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All students were glued to the briefing outlining the next few weeks, which would inexorably change their lives. NASA administrators were very cordial but clearly laid out the rules which had zero room for misconduct or variance. Donn Sickorez, the University Affairs Officer and John Yaniec, the Lead KC-135 Test Director explained to the students that NASA expected professionalism by each student personally, and in the testing of their experiments. Anyone or any project that couldn’t meet that standard, would be staying on the ground.
Besides Ellington Field, the students got to visit "Mission Control" at the Johnson Space Center and conduct their physiological training there and at the NBL (Neutral Buoyancy Lab). Part of the physiological training at the NBL was to pass the chamber test. The "Chamber" is a pressurized cabin chamber that can simulate altitude ascent and descent along with varying pressures.
We had plenty of NASA personnel both in and outside the Chamber monitoring the students, standing only seconds away with any help needed. After "flying" the chamber up to 25,000 feet, we were all asked to take off our oxygen masks to experience first hand the affects of hypoxia, which is a state of oxygen deficiency to the blood, tissues and cells. Hypoxia has different effects on different people, but will ultimately lead to unconsciousness. The TUC or "Time of Useful Consciousness" depends on the altitude. At our altitude of Flight level 25,000 feet, the TUC was 3-5 minutes. As we approached the 4-minute mark, our heroes were noticeably going down hill. Some students lips and or fingers changed to a bluish hue.

Others tried to concentrate on a worksheet that was given out to spell their names or answer other trivia. Giggling started to permeate the room as teammates started to laugh at each others actions. Felix, one of team, started to push back at his joking mates, only he was moving in slooowww motion. We were then asked to turn back on our oxygen, which was part of the test. Felix was already in a downward spiral as his head started to slump.Our NASA chamber leader immediately helped him turn it on and we all got to witness first hand what the lack of oxygen could do to you. I certainly couldn’t say much, as after 4 minutes I tried to list the presidents backwards and couldn’t get past Bush. The lesson was obvious, and we all made sure we knew where the emergency oxygen equipment was and how to put in on when we finally got on the KC-135.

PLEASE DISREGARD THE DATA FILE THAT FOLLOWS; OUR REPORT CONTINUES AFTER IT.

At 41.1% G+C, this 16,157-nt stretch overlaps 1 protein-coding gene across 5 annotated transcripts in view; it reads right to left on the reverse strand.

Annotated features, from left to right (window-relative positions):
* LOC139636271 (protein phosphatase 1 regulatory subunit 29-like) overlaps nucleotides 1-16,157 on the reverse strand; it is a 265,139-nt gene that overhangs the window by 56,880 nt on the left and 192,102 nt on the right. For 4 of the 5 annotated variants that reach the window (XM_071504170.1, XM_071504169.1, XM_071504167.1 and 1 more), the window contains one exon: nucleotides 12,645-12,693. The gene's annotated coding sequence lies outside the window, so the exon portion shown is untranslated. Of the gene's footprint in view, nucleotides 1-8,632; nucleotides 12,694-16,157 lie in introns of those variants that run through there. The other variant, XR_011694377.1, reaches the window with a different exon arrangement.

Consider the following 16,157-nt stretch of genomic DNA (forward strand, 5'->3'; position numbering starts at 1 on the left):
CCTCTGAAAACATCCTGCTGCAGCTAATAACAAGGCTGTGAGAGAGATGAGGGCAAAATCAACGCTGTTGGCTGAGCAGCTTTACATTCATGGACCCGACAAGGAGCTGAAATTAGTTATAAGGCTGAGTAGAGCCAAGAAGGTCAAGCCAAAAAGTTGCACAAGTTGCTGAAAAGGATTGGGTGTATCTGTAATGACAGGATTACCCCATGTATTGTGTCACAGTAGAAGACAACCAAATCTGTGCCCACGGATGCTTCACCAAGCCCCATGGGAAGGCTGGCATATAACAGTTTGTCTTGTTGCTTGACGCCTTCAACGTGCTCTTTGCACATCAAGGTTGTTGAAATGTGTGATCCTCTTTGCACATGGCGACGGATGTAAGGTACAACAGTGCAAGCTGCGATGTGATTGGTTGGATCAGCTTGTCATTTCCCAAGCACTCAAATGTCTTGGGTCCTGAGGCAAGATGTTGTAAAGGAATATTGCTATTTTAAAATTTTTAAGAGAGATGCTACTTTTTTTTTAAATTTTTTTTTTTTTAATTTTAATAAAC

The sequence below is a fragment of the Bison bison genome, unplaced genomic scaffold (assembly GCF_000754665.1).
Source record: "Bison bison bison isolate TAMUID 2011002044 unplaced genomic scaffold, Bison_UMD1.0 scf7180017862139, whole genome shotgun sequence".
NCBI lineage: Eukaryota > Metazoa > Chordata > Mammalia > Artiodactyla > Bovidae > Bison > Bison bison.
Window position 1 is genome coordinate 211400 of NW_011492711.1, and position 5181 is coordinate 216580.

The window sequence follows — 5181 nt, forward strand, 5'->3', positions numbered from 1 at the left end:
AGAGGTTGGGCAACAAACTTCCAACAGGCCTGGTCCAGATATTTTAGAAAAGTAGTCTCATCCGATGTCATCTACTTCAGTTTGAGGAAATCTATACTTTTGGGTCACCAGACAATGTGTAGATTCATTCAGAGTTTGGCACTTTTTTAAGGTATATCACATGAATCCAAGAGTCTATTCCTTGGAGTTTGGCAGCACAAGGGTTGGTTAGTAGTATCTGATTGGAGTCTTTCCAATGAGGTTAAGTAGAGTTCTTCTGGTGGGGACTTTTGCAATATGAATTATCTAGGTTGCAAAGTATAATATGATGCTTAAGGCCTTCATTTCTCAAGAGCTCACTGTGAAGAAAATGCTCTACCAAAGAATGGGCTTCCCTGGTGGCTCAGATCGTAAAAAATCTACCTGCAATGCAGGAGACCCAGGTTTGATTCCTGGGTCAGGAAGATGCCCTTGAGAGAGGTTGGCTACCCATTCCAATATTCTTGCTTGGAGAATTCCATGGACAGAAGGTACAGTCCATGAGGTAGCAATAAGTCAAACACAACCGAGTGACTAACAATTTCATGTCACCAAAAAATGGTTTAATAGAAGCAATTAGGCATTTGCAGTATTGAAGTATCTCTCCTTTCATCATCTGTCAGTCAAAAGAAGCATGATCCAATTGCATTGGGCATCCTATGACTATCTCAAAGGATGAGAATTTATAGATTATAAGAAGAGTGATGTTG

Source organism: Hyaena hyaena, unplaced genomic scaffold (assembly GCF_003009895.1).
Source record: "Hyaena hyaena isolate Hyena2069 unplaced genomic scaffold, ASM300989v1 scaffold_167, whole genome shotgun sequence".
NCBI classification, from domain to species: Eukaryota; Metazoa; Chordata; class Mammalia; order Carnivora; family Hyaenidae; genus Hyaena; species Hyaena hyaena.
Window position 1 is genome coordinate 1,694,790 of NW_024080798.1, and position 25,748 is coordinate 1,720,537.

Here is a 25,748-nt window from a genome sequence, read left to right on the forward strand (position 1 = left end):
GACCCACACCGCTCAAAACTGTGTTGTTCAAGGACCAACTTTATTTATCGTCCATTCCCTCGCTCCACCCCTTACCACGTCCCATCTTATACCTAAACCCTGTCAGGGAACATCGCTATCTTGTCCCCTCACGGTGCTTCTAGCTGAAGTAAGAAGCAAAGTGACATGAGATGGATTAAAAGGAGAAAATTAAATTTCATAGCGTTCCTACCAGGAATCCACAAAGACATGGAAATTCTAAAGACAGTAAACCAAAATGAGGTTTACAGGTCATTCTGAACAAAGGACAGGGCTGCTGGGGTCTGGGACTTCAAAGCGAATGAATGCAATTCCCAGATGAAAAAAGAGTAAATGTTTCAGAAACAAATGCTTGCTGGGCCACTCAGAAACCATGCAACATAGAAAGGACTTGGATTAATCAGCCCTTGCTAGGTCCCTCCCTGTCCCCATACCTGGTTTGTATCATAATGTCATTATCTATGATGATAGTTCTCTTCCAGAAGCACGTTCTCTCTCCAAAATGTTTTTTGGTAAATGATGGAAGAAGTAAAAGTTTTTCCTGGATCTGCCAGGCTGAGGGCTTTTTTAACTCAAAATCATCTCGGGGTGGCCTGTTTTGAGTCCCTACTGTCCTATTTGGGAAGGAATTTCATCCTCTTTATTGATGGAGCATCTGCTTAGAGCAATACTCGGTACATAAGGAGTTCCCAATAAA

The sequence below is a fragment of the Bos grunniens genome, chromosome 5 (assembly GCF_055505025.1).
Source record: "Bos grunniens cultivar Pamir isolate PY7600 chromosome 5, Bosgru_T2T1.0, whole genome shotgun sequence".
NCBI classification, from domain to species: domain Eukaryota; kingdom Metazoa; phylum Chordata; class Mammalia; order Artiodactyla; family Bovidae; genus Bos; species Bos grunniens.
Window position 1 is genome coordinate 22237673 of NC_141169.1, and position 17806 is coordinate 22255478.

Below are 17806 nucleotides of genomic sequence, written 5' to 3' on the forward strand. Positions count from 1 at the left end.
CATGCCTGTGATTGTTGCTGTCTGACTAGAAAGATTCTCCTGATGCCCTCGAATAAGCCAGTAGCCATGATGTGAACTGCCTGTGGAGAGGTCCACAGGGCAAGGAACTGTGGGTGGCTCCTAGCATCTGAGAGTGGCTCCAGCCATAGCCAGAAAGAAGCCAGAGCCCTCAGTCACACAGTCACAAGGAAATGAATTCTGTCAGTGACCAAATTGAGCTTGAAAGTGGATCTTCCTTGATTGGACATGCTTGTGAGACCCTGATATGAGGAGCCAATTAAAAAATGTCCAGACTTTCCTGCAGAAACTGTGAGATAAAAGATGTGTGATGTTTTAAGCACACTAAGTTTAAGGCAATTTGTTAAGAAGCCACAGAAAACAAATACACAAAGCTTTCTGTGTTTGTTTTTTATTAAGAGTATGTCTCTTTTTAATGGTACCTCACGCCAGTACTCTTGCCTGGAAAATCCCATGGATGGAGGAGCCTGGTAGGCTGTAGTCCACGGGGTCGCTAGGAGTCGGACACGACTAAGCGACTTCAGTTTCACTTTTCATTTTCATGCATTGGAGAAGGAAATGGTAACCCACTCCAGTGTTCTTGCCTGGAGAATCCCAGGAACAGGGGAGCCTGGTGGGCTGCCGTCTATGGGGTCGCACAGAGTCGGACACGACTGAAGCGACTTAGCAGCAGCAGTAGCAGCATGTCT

When our scheduled flight day finally came, everyone was ecstatic while perhaps a bit nervous. In order for the KC-135 to create brief 30 second intervals of weightlessness, the aircraft flies parabolas climbing at a 45 degree angle and then diving back down at a 45 degree angle after reaching the crescendo of the parabola while at times reaching Mach .9 or 9/10th the speed of sound. In addition to simulating "zero-g" the KC-135 can also simulate gravity in between zero and 1g. It did this by flying one parabola at 1/6 g or lunar gravity, and 1 parabola at 1/3 g or same gravity of Mars.
Our first sensation of weightlessness released us from the chains of gravity as John Yaniec belted out, "Over the Top." It’s hard to describe the feeling as your body floats carelessly and aimlessly through the air.

It was a hot and sunny day as I approached the hangar at Ellington Field in Houston. After multiple security checks, a credential check and a complete flight physical, I was finally allowed entrance into the facility that houses NASA’s KC-135 and WB-57 zero gravity aircraft. There were student teams from several universities assembled for the initial briefing on NASA’s microgravity program. Each team had successfully submitted their experiment for the program and had been selected as a winner to actually test in zero gravity. I didn’t have to look far to find my team from Embry-Riddle University because they all had freshly shaved heads. Let’s just say their five bald heads were fairly easy to identify. The Embry-Riddle team consisted of leader Alexander Potter, Felix Chung, Matthew Link, Phillip Midler, and Martin Potter. While one could mistake their baldness for an eccentric take on team spirit, it was actually due to their experiment in which all were ready to sacrifice their hair for science. Their experiment is titled "Quantification of Intracranial Pressure Using Pulse-Phase Locked Loop Ultrasonic Technique: A Study in Gravitational Physiology." The intent of the experiment was to test the pressure and actual physical changes in the width of the human head without gravity. The goal was that their findings would help in understanding the effects that cause sickness in zero gravity environments.

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